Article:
The connection to this post is that, after needing eight weeks to totally wean myself off of Zyrtec, I had tried every natural “remedy” to allergies I could find online (including honey). Right now I am just taking Vitamin C, but I know that I will probably have to find something stronger since Spring has finally arrived. I can promise you that it will NOT be Zyrtec.

Lola Rosewig April 11, 2013 at 12:27 pm

Wow, interesting story. I was unaware of the Zyrtec withdrawal issues. Thanks for sharing and good luck this season!

Javier April 11, 2013 at 11:38 am

The best argument I’ve heard against this actually convinced me that the very premise is fatally flawed. It’s that the pollen you would find in honey is simply not the same pollen that causes your allergies. The pollen that causes allergies tends to come from wind-pollenated plants such as grasses and ragweed. These plants produce very large amounts of pollen and release it into the air. They tend to successfully due to the law of large numbers. The pollen you are likely to find in honey, however, comes from vector-pollenated plants. These plants produce limited amounts of pollen and invest their energy into attracting the right species of insect (or bird, bat, etc.) to carry the pollen to its intended source.

Sure some allergenic pollen may find its way into locally produced honey simply because it’s abundant in the air, but it will also get into just about everything else too.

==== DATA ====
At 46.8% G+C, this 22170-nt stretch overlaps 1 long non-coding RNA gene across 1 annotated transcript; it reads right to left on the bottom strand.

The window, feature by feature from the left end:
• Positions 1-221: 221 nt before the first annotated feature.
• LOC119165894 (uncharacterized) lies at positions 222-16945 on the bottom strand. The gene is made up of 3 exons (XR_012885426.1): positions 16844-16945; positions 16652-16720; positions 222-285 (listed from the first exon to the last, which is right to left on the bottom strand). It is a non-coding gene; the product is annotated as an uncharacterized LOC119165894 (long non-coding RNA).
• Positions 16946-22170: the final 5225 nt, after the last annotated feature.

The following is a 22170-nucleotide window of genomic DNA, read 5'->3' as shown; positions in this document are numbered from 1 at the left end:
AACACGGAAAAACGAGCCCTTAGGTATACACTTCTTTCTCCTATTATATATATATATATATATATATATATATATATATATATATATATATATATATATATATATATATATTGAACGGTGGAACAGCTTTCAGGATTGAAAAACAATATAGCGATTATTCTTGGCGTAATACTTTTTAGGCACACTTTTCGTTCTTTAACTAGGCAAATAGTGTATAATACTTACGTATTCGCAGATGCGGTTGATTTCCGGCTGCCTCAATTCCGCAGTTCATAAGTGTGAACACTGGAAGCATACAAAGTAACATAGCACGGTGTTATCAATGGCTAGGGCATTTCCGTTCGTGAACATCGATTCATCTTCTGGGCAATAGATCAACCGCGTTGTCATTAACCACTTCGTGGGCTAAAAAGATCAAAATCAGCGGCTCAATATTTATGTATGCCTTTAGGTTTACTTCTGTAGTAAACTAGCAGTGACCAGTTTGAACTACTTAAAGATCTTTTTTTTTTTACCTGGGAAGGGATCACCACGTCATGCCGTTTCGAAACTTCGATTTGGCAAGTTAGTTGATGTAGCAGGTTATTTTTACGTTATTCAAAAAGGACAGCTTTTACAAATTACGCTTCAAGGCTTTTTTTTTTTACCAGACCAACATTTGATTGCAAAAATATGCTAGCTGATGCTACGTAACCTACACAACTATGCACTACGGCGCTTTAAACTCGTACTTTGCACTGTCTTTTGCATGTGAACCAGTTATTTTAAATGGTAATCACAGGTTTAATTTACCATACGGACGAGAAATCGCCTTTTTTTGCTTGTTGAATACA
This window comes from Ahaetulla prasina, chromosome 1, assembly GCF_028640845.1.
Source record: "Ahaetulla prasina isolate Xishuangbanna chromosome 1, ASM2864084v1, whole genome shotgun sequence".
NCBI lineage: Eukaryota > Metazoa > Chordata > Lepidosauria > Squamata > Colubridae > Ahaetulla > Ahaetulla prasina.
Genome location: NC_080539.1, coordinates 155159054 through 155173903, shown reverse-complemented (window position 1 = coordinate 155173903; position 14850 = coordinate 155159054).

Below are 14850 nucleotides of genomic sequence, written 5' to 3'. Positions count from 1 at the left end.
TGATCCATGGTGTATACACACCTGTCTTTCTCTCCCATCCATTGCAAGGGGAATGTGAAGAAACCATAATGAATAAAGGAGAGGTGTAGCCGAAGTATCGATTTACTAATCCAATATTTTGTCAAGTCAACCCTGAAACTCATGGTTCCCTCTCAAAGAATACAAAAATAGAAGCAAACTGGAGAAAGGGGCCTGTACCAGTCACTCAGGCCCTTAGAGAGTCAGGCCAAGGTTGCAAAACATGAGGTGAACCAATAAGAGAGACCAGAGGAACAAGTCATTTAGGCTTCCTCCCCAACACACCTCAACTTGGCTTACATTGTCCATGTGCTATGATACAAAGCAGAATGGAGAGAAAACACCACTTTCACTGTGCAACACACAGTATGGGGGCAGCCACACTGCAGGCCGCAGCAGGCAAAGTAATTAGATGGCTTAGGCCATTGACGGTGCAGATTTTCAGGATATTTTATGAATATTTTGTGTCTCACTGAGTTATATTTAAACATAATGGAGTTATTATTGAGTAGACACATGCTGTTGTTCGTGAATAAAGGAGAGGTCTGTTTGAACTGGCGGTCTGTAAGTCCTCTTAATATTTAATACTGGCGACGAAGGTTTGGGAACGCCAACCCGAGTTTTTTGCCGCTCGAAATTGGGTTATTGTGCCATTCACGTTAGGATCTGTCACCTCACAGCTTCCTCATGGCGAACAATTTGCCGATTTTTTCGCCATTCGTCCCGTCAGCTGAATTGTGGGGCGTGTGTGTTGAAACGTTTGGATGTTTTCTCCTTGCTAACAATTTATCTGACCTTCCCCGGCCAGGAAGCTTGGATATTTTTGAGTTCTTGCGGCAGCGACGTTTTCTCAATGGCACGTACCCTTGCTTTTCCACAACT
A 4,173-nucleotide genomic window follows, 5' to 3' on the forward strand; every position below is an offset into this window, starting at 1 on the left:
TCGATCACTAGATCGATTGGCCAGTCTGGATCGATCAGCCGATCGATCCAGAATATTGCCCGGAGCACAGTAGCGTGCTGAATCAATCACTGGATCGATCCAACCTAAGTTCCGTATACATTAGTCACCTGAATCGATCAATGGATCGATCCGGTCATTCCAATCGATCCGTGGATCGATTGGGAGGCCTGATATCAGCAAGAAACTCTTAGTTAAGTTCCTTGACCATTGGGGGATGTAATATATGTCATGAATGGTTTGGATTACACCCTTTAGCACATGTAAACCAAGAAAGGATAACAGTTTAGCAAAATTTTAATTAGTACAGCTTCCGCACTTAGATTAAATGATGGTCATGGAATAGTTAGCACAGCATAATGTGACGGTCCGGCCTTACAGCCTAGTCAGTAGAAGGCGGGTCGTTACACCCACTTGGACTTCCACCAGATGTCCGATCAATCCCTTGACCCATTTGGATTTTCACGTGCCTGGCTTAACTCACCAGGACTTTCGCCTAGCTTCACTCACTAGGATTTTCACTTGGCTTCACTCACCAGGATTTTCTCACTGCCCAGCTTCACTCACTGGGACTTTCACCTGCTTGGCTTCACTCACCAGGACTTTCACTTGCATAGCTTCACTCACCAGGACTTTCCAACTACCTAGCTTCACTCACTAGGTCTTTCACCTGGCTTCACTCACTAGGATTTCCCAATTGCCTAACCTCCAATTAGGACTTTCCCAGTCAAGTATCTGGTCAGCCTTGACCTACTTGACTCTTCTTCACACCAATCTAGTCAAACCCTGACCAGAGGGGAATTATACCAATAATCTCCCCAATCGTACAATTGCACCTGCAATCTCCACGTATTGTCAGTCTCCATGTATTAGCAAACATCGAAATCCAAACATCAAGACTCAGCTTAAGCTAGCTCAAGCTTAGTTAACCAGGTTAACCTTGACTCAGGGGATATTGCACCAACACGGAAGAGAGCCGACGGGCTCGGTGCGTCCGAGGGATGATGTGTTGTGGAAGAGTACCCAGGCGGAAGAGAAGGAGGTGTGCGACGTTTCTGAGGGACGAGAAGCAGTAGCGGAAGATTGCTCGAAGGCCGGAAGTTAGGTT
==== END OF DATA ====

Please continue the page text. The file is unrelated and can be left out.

Lola Rosewig April 11, 2013 at 12:30 pm

Interesting point. This definitely seems logical. And another reason I suggested (in response to a previous commenter) that it would be worthwhile to test honey to see what what antigens you are actually exposing yourself to.

Thanks for commenting!

Jessa April 11, 2013 at 12:32 pm

While this kind of do-it-yourself desensitization is an attractive idea, not to mention delicious, it misses an important point. (I’m surprised the scientists testing it didn’t notice this…)

The pollen that bees are collecting, and presumably that which gets into the honey, is large-grained, sticky pollen. This is the type that showy flowers produce and it evolved to stick to bee hairs so as to be carried on the next flower for pollination.

This is not the pollen that plagues springtime allergy sufferers.

It is the pollen produced in vast quantities by by wind-pollinated plants, like many trees and grasses, that tends to plague allergy sufferers, on the other hand. These plants tend to have small, inconspicuous flowers and no nectar (because they don’t need to attract insects to do their pollinating.) Sticky pollen is too heavy to be picked up in any quantity by the wind.

Instead of using these guiles, many trees and grasses invest in pollen in quantity and let the wind do the job of carrying their gametes to the next plant. They flood the air with huge amounts of very lightweight pollen – the scourge of sensitive noses that inhale it. The result – miserable humans.

So, presumably some of this tree & grass pollen might also be showering the bees by chance and ending up in the honey too, but I’ll bet if allergy sufferers’ immune systems are getting exposed to pollen from eating honey, it’s the kind unlikely to have caused their allergy. (This is also why the commercials with people sneezing over bright flowers annoy me.)